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Friday, 17 November 1911

Senator CLEMONS (Tasmania) . - I was disappointed with the Minister's reply, and I can only assume, from the patent fact that he declined to meet what I thought a perfectly fair request, that the Government do not wish to disclose the reasons for making this alteration. We all know the position in which they are. If Senator Findley will say that the Department has advised the Government that, in its opinion this elasticity is desirable, I shall answer at once, " The Government have accepted that advice, and are prepared to act on it. They' have the numbers, and so further debate is unnecessary." But Senator Findley has not even said that. That may not be the reason for proposing the change. Without taking up time, or importing any heat into the discussion. I did ask him if he would give the Committee some affirmative reason why the Government have proposed the alteration. I asked nothing further, and, as every honorable senator here knows, I did not get, in any shape or form, an answer. If the Minister calls my question a demand, which, of course, I do not admit it was, all I can say is that it was based on the rule of courtesy, which invariably obtains here, namely, that a Government shall be ready to give some reason for proposing an alteration.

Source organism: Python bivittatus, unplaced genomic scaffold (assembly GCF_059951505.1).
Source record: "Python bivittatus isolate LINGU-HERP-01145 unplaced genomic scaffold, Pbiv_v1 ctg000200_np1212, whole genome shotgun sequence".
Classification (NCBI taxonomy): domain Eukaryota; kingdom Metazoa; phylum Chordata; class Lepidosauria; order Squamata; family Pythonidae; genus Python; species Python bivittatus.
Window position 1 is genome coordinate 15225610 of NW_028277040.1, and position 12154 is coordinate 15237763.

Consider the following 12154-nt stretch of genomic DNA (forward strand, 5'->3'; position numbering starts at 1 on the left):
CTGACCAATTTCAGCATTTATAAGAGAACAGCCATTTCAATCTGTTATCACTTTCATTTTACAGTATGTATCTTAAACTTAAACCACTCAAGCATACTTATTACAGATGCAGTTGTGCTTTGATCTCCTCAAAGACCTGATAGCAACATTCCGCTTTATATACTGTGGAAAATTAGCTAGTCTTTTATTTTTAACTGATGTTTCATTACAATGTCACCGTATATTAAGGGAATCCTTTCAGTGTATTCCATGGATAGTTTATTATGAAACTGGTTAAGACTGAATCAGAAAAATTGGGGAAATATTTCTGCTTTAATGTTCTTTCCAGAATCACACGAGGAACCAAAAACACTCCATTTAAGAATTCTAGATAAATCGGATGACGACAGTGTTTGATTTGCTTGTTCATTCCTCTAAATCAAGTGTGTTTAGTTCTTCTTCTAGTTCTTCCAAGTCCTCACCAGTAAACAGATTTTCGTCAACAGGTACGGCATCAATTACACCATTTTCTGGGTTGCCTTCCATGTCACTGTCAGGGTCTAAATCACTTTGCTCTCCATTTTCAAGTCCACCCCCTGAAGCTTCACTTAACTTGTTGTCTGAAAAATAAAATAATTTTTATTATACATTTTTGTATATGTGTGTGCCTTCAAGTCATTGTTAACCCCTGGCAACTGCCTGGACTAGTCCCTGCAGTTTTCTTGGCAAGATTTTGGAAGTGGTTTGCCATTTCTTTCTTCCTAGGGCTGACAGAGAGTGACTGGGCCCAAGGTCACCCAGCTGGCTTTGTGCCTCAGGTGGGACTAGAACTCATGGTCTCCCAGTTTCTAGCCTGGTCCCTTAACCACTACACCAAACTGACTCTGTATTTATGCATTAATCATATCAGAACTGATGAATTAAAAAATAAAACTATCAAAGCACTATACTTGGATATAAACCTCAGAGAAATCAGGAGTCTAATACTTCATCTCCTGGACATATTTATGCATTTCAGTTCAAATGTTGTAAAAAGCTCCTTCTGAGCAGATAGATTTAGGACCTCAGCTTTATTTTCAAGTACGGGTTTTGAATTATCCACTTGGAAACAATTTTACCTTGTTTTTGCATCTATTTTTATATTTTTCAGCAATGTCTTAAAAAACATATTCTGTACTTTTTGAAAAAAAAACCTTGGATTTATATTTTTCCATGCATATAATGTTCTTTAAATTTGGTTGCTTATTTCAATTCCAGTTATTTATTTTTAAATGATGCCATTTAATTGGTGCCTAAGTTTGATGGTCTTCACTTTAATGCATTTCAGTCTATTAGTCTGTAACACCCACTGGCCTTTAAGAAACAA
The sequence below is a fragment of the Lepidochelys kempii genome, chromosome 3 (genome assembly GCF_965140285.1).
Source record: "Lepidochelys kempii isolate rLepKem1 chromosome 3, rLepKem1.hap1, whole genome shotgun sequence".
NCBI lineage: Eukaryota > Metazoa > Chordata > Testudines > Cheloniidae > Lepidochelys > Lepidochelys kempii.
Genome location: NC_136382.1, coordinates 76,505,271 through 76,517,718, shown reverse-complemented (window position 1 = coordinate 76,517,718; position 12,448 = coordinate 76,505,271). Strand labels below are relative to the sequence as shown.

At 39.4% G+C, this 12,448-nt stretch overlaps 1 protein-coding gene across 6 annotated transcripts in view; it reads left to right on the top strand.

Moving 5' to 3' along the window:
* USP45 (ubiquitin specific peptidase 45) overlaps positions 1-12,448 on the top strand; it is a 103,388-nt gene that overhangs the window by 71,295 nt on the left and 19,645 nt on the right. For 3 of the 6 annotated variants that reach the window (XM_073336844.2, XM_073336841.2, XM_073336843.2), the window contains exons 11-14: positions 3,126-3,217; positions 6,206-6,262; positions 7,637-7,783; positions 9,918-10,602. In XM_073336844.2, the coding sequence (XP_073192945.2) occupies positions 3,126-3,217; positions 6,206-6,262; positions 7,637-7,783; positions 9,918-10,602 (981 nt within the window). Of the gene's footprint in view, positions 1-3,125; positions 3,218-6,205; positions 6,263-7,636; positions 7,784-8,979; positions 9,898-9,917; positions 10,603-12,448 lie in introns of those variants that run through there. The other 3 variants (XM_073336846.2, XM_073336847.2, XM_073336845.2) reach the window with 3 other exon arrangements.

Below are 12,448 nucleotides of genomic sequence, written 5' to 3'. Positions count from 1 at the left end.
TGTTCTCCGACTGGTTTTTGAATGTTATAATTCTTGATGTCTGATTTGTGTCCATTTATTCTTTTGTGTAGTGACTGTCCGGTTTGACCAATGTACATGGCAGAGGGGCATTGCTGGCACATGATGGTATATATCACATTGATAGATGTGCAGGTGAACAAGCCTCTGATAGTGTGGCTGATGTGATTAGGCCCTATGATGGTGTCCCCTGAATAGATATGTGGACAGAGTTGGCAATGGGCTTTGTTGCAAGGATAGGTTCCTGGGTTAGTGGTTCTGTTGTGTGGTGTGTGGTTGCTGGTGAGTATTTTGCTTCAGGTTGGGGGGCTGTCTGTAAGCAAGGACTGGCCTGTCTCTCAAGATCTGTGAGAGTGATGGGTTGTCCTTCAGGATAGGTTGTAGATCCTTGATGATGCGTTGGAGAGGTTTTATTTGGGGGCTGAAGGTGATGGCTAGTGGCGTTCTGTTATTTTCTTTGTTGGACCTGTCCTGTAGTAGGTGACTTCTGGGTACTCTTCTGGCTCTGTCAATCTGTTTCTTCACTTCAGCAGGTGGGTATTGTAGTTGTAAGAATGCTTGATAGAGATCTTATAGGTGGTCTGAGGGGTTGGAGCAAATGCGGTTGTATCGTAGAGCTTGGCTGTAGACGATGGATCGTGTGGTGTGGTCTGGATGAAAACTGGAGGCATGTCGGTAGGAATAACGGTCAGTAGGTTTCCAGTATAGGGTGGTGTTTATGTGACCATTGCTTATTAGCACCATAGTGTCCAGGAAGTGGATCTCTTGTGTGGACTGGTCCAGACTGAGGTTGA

Senator Findley - If I tell the Honorable senator that the Department recommended that the form should not be put in the schedule to the Act, but should be left to be dealt with by regulation, for its convenience, will that satisfy him?

Senator CLEMONS - That will satisfy me.

Senator Findley - I have said so in other words.

Senator CLEMONS - That will satisfy me, so far as it goes, but the Minister will agree with me, I think, that that is the first time he has made that statement. What I should like to know, and what I expect a great many honorable senators, who d© not know, would like to know, is the reasons which the Department has given to the Government. That is, of course, what every one here would like to know.

Senator Findley - Would that satisfy you ?

Senator CLEMONS - It might. We recognise that the reasons which the Department gave to the Government have satisfied them. I do not quarrel with that. But I think that it would be more satisfactory, at any rate to members of the Opposition, if the reasons were disclosed. It may be that the reasons, if stated at the beginning of the debate, would have satisfied every senator on this side. What is unsatisfactory is that no honorable senator on this side knows what the reasons are - whether they are good, or whether they are bad. At any rate, I am glad to have got from the Minister the statement he has just made.

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